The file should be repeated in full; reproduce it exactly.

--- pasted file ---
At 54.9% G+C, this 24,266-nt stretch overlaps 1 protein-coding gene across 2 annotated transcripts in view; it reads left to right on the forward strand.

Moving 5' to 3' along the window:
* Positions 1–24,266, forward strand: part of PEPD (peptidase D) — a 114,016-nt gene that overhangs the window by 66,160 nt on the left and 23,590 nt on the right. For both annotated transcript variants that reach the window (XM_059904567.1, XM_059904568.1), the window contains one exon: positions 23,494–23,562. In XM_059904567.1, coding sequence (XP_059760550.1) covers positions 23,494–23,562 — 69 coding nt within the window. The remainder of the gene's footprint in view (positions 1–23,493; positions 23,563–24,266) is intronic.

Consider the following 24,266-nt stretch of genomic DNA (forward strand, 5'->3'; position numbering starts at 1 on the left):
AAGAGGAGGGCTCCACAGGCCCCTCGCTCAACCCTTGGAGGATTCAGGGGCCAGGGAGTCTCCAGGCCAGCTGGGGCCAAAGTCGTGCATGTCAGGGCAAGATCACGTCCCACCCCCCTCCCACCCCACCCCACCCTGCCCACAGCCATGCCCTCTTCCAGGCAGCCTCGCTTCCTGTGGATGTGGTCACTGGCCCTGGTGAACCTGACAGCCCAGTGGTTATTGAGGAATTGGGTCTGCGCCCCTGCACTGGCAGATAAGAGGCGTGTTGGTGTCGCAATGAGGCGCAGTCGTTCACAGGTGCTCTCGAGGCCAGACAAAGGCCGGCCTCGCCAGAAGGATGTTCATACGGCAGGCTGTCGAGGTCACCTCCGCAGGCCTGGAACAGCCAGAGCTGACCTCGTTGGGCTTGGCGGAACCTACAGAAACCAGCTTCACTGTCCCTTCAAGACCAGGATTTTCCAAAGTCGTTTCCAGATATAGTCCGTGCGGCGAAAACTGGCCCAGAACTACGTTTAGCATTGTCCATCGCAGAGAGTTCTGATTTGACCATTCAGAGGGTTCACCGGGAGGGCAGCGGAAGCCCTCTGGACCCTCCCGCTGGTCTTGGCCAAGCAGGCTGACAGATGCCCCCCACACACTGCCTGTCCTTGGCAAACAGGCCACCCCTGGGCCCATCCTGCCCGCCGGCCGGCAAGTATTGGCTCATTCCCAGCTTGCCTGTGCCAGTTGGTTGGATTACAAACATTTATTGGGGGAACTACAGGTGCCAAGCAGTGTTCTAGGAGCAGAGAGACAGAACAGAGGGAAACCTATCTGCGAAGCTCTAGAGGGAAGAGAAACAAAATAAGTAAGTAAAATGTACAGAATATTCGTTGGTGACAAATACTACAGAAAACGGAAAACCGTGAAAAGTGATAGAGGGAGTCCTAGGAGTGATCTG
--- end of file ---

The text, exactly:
At 54.9% G+C, this 24,266-nt stretch overlaps 1 protein-coding gene across 2 annotated transcripts in view; it reads left to right on the forward strand.

Moving 5' to 3' along the window:
* Positions 1–24,266, forward strand: part of PEPD (peptidase D) — a 114,016-nt gene that overhangs the window by 66,160 nt on the left and 23,590 nt on the right. For both annotated transcript variants that reach the window (XM_059904567.1, XM_059904568.1), the window contains one exon: positions 23,494–23,562. In XM_059904567.1, coding sequence (XP_059760550.1) covers positions 23,494–23,562 — 69 coding nt within the window. The remainder of the gene's footprint in view (positions 1–23,493; positions 23,563–24,266) is intronic.

Consider the following 24,266-nt stretch of genomic DNA (forward strand, 5'->3'; position numbering starts at 1 on the left):
AAGAGGAGGGCTCCACAGGCCCCTCGCTCAACCCTTGGAGGATTCAGGGGCCAGGGAGTCTCCAGGCCAGCTGGGGCCAAAGTCGTGCATGTCAGGGCAAGATCACGTCCCACCCCCCTCCCACCCCACCCCACCCTGCCCACAGCCATGCCCTCTTCCAGGCAGCCTCGCTTCCTGTGGATGTGGTCACTGGCCCTGGTGAACCTGACAGCCCAGTGGTTATTGAGGAATTGGGTCTGCGCCCCTGCACTGGCAGATAAGAGGCGTGTTGGTGTCGCAATGAGGCGCAGTCGTTCACAGGTGCTCTCGAGGCCAGACAAAGGCCGGCCTCGCCAGAAGGATGTTCATACGGCAGGCTGTCGAGGTCACCTCCGCAGGCCTGGAACAGCCAGAGCTGACCTCGTTGGGCTTGGCGGAACCTACAGAAACCAGCTTCACTGTCCCTTCAAGACCAGGATTTTCCAAAGTCGTTTCCAGATATAGTCCGTGCGGCGAAAACTGGCCCAGAACTACGTTTAGCATTGTCCATCGCAGAGAGTTCTGATTTGACCATTCAGAGGGTTCACCGGGAGGGCAGCGGAAGCCCTCTGGACCCTCCCGCTGGTCTTGGCCAAGCAGGCTGACAGATGCCCCCCACACACTGCCTGTCCTTGGCAAACAGGCCACCCCTGGGCCCATCCTGCCCGCCGGCCGGCAAGTATTGGCTCATTCCCAGCTTGCCTGTGCCAGTTGGTTGGATTACAAACATTTATTGGGGGAACTACAGGTGCCAAGCAGTGTTCTAGGAGCAGAGAGACAGAACAGAGGGAAACCTATCTGCGAAGCTCTAGAGGGAAGAGAAACAAAATAAGTAAGTAAAATGTACAGAATATTCGTTGGTGACAAATACTACAGAAAACGGAAAACCGTGAAAAGTGATAGAGGGAGTCCTAGGAGTGATCTG